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© Jenelle Schneider/PNG files
There are about 120,000 Iranian-Canadians in Metro Vancouver, mostly in North Vancouver (pictured). Iran wants to open a consulate in Vancouver to serve the city’s Iranian-Canadian population, but a federal-government policy prohibits it.
Iran wants to open a consulate in Vancouver to serve the city's Iranian-Canadian population, but a federal-government policy prohibits it.

There are about 120,000 Iranian-Canadians in Metro Vancouver, according to Kambiz Sheikh-Hassani, Chargé d'affaires of Iran's Ottawa embassy.

Sheikh-Hassani said in a statement that many Iranians living in Canada have business interests or family members in Iran and because Iranian law does not recognize dual citizenship, they must use Iranian travel documents to enter the country.

The only place in Canada where these documents can be obtained is through Iran's embassy in Ottawa, which means Iranian-Canadians living elsewhere must send valuable documents such as birth certificates and passports through the mail, Sheikh-Hassani said.

Other transactions, such as obtaining an Iranian birth certificate or power of attorney for valuable transactions, must be completed in person. This means the applicant must either go to Ottawa or wait for embassy representatives to come to them.

Embassy staff visited Vancouver in October and completed over 400 transactions in two days in an attempt to clear a backlog, Sheikh-Hassani said."In our view, the productive and exemplary Iranian community in Canada has every right to enjoy easy and accessible consular services where they live and Canadian government is definitely in a position to show this courtesy to Iranian-Canadians," he said, noting that Germany and Italy are among the countries that allow Iranian consulates outside their respective capitals.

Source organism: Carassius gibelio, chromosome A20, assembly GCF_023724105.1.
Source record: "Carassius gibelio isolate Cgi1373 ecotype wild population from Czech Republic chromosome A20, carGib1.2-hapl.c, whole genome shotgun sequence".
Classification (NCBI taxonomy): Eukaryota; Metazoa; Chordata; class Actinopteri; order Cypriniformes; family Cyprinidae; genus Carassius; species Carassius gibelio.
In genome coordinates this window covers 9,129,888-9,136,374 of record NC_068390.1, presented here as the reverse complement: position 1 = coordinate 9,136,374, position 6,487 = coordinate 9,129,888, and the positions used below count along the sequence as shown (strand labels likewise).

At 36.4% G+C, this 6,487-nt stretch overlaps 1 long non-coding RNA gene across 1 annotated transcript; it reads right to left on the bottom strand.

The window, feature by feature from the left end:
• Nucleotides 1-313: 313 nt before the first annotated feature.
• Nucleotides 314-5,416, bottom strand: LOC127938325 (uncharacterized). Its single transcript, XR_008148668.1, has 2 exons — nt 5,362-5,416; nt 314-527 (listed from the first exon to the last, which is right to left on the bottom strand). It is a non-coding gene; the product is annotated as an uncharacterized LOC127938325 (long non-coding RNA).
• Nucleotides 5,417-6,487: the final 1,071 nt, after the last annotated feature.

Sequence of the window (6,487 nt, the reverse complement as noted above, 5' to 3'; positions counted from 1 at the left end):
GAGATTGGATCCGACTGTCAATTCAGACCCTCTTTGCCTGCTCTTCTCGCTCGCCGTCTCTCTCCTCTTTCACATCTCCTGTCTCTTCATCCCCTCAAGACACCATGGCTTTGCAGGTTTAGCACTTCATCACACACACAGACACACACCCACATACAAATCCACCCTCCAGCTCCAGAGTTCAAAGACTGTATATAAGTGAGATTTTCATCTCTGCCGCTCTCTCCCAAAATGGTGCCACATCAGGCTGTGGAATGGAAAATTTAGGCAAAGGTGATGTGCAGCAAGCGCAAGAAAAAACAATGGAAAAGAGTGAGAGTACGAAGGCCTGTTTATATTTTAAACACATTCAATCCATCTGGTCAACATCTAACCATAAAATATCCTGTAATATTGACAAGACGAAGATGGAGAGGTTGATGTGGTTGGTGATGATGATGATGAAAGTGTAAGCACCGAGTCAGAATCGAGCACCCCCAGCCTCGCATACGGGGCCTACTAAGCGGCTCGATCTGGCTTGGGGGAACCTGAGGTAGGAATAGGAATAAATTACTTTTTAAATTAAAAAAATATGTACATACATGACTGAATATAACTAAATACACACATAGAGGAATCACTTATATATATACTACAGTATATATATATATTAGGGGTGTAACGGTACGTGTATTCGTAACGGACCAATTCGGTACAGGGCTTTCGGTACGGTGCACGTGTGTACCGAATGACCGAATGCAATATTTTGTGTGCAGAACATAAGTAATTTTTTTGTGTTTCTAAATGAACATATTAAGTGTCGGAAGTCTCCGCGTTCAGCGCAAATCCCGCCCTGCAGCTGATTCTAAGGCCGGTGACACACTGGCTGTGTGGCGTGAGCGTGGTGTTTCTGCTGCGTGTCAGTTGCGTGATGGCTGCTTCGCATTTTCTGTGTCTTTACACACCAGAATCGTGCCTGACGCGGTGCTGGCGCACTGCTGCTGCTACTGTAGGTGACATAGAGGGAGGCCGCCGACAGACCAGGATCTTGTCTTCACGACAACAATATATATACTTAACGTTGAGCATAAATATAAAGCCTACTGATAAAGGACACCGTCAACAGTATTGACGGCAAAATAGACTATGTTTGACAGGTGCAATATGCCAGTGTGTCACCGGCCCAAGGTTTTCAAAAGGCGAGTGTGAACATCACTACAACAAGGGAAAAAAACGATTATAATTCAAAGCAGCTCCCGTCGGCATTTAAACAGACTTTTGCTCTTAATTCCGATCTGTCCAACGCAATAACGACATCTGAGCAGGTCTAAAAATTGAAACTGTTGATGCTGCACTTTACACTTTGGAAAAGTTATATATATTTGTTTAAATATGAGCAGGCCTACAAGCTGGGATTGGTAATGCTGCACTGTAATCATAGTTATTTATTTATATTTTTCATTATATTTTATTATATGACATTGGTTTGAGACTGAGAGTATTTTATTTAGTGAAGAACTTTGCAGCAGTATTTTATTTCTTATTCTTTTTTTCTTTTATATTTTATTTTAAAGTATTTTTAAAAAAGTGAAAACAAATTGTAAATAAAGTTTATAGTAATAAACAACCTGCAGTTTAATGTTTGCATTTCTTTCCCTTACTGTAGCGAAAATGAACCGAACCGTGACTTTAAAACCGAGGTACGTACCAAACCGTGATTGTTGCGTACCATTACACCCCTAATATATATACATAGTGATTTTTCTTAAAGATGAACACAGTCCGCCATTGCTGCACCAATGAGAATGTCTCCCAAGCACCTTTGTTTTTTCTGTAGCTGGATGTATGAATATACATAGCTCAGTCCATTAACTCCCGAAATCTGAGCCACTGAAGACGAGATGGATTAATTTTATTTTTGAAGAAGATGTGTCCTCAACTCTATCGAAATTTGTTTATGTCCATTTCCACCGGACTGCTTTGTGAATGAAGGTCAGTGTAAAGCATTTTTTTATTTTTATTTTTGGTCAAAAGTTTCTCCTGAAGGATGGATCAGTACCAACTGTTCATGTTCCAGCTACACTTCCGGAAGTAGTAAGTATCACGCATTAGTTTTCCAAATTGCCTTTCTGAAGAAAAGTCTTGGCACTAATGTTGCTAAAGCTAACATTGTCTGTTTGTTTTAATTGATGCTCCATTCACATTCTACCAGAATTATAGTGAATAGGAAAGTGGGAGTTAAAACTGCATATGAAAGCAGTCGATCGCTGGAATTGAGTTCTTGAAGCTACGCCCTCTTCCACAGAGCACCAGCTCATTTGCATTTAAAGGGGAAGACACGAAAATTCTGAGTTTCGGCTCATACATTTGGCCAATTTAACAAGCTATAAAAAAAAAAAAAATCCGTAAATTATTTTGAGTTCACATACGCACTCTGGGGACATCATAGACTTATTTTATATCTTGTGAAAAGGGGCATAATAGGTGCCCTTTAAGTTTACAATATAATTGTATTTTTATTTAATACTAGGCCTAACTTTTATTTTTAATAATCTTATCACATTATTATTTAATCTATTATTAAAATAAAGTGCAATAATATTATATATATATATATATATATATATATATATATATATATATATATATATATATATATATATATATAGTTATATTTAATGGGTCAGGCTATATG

The Canadian government, however, prohibits Iran from opening consulates outside Ottawa under its Controlled Engagement policy, which limits contact between the two governments and also prevents the establishment of direct air links between the countries due to strained diplomatic relations.

In 2005, Canada limited communication with Iran to four subjects: human rights, the country's nuclear program, Iran's role in the region and the case of Canadian Zahra Kazemi, who was beaten to death in an Iranian prison in 2003. Since then, Canada has implemented several rounds of sanctions against Iran, both under UN auspices and independently, over the nuclear issue.

The Iranian embassy in Ottawa is lobbying the Canadian government for a change to the law.

Reaction to the prospect of an Iranian consulate in Vancouver is likely to be mixed among the community, depending on the reason they left Iran, said Sonja Be, a Canadian of Iranian descent who lives in Vancouver and runs a news website.

"It's a touchy subject. Iranians that live here are here for different reasons, but I think they left Iran and moved here for a better life and maybe ... [to be] farther away from the Iranian government. So, to bring them here in our own back yard, it's almost like a ghost that's following you. For some people," she said, adding that she couldn't speak for all Iranians.

But she said it's also important to have a balanced perspective on the issue.

"If this service is going to help people like the international students ... then maybe that's something worth looking into and seeing if, for them, it's easier for them to travel back to Iran with [the consulate] here. That could be a benefit."

Local Iranians should be polled anonymously on whether they want a consulate here, Be said.

Vancouver immigration lawyer Zool Suleman said he has many clients who are frustrated at the delays associated with dealing with the Iranian embassy in Ottawa, especially if they need something done relatively quickly. The three-hour time difference also poses challenges for locals trying to contact the embassy during business hours, Suleman said.

The federal foreign affairs ministry did not respond to a request for comment by press time.